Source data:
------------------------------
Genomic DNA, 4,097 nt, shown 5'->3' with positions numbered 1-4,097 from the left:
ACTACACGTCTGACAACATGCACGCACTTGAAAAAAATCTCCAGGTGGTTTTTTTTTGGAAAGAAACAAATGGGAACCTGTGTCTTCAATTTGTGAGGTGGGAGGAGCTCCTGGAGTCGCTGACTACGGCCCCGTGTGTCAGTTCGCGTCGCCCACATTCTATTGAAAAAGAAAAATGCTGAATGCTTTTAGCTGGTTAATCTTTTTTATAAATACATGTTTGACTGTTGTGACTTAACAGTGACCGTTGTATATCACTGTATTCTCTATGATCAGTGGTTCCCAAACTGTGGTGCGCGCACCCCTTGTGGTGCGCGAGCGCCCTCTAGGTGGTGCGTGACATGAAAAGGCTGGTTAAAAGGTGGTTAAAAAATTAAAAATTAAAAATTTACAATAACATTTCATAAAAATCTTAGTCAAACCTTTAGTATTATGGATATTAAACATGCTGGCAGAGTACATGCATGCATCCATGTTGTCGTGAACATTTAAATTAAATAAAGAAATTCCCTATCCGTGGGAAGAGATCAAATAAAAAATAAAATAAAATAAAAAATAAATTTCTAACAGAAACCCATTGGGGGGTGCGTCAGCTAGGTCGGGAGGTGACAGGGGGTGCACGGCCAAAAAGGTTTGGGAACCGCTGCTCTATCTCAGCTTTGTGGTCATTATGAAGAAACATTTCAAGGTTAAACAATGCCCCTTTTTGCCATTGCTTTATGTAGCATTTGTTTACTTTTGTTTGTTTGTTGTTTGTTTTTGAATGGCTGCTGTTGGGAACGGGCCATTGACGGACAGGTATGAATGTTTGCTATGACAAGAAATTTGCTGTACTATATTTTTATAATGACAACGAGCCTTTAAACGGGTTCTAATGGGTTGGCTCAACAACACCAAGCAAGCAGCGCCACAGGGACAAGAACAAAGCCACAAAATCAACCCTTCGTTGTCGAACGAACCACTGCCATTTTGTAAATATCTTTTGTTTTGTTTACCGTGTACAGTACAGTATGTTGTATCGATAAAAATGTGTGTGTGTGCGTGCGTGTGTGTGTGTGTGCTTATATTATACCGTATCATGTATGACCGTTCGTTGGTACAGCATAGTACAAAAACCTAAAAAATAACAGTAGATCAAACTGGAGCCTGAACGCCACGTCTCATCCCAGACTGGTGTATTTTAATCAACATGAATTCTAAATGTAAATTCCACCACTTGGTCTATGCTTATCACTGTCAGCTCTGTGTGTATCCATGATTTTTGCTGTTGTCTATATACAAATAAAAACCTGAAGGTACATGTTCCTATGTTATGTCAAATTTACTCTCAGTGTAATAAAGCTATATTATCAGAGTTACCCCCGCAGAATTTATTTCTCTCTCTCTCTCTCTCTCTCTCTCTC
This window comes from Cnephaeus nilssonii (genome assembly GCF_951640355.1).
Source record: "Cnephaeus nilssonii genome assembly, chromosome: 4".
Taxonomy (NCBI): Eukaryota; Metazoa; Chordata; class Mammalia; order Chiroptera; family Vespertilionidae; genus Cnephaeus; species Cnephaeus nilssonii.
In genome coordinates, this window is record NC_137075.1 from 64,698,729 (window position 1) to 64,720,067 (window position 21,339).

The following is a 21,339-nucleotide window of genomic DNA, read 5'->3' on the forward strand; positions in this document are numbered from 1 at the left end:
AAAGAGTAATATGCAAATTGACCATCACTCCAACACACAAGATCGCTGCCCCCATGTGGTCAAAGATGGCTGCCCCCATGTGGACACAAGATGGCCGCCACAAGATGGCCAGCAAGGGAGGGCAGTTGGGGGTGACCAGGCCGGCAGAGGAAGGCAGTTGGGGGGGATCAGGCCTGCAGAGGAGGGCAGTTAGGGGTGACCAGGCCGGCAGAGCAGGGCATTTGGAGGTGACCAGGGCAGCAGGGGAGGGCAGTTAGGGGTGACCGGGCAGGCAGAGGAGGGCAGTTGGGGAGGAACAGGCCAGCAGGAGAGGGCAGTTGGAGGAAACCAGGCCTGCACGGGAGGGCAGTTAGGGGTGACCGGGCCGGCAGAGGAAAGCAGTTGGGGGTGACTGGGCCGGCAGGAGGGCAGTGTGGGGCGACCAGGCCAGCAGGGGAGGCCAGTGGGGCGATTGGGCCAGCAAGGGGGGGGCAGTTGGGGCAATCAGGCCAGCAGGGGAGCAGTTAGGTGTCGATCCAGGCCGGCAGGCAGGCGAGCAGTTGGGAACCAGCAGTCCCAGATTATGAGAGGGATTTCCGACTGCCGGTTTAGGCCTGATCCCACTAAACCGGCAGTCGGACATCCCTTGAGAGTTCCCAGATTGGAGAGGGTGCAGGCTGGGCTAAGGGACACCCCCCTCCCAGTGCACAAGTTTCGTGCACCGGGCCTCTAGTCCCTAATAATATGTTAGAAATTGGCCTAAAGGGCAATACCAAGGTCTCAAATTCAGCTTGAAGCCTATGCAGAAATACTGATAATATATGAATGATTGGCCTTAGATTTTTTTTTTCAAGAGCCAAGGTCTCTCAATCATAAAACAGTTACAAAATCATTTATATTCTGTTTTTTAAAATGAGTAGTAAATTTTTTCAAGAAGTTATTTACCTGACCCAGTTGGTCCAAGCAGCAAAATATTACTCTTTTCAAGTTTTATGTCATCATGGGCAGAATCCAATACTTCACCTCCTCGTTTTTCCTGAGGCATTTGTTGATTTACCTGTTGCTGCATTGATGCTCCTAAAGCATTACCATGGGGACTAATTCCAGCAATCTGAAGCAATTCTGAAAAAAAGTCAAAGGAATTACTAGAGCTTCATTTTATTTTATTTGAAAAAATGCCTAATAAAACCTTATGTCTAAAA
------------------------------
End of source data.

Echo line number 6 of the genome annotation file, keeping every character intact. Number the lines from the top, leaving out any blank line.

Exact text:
In genome coordinates, this window is record NC_137075.1 from 64,698,729 (window position 1) to 64,720,067 (window position 21,339).